Montour Railroad 

Montour Railroad








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National No. 3 at Muse

Read Bob Ciminels' full report on the National No. 3 Mine.

Although National No. 3 closed in 1955, the tracks that formerly served the mine stayed in operation until the Montour was abandoned.  Chemical & Solvents Company had a facility on the old mine property that received both box cars and tank cars.
The Muse Spur (it wasn't called the Muse Branch until the 1968 timetable came out) was located at MP 25.32 and Muse station at MP 26.23.  Movement on the spur was eastward from Muse Junction.  Eastbound trains had to shove up a 1.8% grade and cars were not allowed to be left standing on the grade.
Muse Junction was station 117 with an east end connection off of the main track.  Muse was station 118 (National No. 3 Mine) with a derail on the supply track.  Less than carload freight was unloaded between 7 a.m. and 5 p.m. except Saturdays, Sundays and holidays.  At all other times, freight was to be kept in the freight shed under lock and key.
Car reports for Muse Spur were to be given to the agent at Mifflin Junction by the first crew to service the mine.
By the time the 1968 timetable came out, the Muse Branch was designated a secondary track of no assigned direction and train crews could operate between Muse Junction and the end of the branch without train orders on the authority of the dispatcher at Montour Junction.  Maximum speed on the branch was 15 mph.
The only changes in the 1977 timetable was the MP for Muse Junction was lowered to 25.30.

Continuing eastward past Cowden Siding, we come to Muse Junction and the Muse Spur, built in 1921 to serve the National Mining Company’s National No. 3 Mine (National Mining was a subsidiary of the United States Steel Company).  National Mining owned and operated National No. 3 until December 29, 1942 when the deed was transferred to the H. C. Frick Coke Company, which operated the mine until at least 1947.  When the mine closed in 1955 it was owned by U.S. Steel, but when it was transferred from Frick to USS is not known. - Bob Ciminel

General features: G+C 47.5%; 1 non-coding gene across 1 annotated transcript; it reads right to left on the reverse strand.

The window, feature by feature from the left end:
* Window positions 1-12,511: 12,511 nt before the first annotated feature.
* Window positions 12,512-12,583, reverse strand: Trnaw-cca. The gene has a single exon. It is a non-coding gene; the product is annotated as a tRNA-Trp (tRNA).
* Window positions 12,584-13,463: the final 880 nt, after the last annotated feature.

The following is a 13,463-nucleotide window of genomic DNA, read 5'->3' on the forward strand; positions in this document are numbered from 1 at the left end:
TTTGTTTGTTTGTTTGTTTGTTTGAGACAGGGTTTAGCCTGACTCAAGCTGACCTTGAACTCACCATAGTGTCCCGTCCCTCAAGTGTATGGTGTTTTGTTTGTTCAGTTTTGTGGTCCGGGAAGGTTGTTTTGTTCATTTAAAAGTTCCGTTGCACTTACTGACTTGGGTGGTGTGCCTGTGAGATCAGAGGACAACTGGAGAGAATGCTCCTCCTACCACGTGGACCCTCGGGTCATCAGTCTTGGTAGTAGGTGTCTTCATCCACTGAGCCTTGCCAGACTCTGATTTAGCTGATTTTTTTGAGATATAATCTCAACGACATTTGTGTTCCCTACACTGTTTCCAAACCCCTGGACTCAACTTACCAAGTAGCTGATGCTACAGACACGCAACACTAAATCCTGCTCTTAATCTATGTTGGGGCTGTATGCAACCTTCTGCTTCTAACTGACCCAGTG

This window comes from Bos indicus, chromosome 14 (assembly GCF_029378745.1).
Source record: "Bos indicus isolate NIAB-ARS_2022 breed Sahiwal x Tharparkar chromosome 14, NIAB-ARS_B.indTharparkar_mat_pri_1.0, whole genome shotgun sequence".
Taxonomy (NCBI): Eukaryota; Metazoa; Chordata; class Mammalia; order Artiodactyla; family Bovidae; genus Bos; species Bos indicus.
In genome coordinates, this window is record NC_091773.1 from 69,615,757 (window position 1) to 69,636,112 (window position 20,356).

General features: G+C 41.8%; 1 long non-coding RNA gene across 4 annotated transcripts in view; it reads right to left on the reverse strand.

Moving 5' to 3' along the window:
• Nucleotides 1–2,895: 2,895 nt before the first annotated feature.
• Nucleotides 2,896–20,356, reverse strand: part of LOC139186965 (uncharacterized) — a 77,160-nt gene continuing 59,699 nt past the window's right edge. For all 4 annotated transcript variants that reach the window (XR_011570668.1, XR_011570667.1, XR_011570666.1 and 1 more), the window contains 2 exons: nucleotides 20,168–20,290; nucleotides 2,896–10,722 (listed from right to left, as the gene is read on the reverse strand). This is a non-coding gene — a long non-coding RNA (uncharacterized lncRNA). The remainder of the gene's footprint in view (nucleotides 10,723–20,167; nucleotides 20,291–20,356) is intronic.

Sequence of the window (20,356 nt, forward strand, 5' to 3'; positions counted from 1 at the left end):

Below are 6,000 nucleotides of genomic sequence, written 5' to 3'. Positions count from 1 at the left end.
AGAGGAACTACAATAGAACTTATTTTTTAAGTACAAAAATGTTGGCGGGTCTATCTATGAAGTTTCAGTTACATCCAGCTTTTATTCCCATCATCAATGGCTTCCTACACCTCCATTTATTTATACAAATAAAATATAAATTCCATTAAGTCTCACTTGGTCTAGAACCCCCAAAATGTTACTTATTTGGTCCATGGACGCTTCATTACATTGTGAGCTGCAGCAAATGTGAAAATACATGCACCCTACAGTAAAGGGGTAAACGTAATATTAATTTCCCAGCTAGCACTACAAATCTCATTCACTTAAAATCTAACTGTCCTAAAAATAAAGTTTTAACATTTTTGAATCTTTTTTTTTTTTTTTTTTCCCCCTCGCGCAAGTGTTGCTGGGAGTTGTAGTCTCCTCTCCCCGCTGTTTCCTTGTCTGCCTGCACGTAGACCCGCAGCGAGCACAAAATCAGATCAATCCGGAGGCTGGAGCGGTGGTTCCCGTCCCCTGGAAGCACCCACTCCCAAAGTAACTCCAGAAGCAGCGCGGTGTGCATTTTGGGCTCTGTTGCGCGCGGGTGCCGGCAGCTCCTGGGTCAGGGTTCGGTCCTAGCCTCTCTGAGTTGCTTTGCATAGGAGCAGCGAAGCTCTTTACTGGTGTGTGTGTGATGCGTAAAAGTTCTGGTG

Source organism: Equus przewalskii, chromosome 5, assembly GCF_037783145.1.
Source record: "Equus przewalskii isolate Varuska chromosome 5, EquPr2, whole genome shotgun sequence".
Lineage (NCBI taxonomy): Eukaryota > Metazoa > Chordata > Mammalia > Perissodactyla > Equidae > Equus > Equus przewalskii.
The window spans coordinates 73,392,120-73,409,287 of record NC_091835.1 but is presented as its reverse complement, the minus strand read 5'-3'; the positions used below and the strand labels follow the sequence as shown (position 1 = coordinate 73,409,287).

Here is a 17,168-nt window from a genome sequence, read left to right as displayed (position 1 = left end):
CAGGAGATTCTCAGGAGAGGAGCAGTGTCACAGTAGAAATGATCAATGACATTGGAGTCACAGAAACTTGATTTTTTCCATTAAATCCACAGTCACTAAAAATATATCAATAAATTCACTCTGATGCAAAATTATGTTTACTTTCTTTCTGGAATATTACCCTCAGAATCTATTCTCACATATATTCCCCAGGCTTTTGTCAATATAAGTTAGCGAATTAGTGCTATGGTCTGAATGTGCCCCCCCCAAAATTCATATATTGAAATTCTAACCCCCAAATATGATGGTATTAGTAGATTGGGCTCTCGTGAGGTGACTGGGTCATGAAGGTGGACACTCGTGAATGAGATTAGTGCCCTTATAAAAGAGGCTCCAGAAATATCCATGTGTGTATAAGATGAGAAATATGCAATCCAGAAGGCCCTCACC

In September 1980, Gene Schaeffer photographed a Montour crew servicing the Chemicals & Solvents Company facility on the old National No. 3 site.  The Montour had two tracks at this location, one for box cars shown here and another for tank cars behind the brick building.

National No. 3 was almost on top of the Cross Creek Syncline.  Coal depth was 840 to 920 MSL, surface around 1,100 MSL.  Mine was almost 200 feet down.


A Visit to National No. 3
by Bryan Seip

There are a couple of buildings right beside where the loading tipple was, but we cannot find anything that shows they were part of the mine. They are not on the Penn Pilot photos, but can be seen on the current Google satellite. Where the Chemical Company was, were the offices, mule barn, supply sheds and I think an entrance into the mine. Nothing is left in that area now, except one pile of dirt with a fence around it. Something nasty buried there, I'm sure....I had one person in Muse tell me that there may have been another business use the tipple area after the mine was gone, but haven't been able to find anything about it.

This steel building is about 100 feet from the tipple, up on a hill, but we cannot find any indication of a railroad going to that location. There were a couple of spikes and ties in the area, but who knows???? Behind it is the remains of a concrete block building and about 50 feet behind that, down a bank, is a concrete wall that I believe was part of the mine tipple. There are indications of railroad tracks by the concrete wall.